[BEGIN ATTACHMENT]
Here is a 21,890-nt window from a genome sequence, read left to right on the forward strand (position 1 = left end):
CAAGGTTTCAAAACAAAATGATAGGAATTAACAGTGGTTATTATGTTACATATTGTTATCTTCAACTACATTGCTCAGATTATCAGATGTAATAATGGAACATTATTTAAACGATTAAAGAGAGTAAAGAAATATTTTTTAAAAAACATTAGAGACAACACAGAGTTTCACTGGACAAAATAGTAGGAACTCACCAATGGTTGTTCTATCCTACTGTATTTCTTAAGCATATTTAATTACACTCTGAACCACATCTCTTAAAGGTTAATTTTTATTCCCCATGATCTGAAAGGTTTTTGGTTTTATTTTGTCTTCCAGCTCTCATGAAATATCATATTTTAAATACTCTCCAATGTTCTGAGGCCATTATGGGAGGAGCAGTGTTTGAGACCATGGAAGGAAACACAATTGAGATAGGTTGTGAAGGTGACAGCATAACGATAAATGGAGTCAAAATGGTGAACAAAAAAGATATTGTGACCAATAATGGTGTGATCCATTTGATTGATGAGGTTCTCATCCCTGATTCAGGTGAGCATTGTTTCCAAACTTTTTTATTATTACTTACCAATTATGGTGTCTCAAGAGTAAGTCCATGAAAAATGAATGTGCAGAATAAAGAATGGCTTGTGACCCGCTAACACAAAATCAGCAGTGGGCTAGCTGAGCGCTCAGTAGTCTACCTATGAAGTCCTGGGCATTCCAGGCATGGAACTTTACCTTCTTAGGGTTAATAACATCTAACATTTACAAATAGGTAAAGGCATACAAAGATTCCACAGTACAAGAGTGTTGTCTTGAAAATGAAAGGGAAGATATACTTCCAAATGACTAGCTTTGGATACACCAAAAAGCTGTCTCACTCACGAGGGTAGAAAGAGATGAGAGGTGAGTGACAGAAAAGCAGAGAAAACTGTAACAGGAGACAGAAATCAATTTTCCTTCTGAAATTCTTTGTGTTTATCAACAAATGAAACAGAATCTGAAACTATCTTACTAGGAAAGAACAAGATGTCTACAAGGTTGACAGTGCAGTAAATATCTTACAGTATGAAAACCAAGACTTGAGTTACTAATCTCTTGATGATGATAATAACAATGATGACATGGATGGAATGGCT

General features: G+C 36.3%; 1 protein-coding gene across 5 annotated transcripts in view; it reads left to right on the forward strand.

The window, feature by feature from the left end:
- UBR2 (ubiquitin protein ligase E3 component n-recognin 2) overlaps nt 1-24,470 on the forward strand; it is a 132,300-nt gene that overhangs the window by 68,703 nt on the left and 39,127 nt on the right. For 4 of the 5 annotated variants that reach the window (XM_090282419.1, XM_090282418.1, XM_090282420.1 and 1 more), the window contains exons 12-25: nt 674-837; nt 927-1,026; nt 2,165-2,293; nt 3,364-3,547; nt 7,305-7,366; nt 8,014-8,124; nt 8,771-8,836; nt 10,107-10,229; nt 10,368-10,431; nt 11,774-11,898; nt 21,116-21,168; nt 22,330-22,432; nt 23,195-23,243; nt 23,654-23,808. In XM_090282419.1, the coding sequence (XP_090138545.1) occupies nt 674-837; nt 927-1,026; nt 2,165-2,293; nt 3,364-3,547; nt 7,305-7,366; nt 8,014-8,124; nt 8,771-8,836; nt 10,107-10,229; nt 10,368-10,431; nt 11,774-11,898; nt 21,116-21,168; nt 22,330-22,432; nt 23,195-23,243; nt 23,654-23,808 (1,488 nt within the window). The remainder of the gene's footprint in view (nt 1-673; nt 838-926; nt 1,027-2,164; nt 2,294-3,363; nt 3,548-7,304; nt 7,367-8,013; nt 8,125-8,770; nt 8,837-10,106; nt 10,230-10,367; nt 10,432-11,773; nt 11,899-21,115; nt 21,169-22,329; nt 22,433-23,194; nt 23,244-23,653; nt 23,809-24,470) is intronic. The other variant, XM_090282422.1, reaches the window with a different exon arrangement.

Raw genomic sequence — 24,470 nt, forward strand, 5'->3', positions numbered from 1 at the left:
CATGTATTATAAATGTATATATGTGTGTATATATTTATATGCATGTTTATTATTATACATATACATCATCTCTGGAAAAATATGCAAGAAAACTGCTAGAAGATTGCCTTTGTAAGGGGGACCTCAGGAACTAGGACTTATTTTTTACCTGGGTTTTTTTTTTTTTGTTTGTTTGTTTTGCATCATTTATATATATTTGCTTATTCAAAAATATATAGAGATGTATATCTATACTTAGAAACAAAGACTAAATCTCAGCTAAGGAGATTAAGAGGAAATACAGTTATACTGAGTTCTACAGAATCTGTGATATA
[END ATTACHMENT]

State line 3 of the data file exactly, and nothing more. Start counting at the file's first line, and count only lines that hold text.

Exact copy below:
General features: G+C 36.3%; 1 protein-coding gene across 5 annotated transcripts in view; it reads left to right on the forward strand.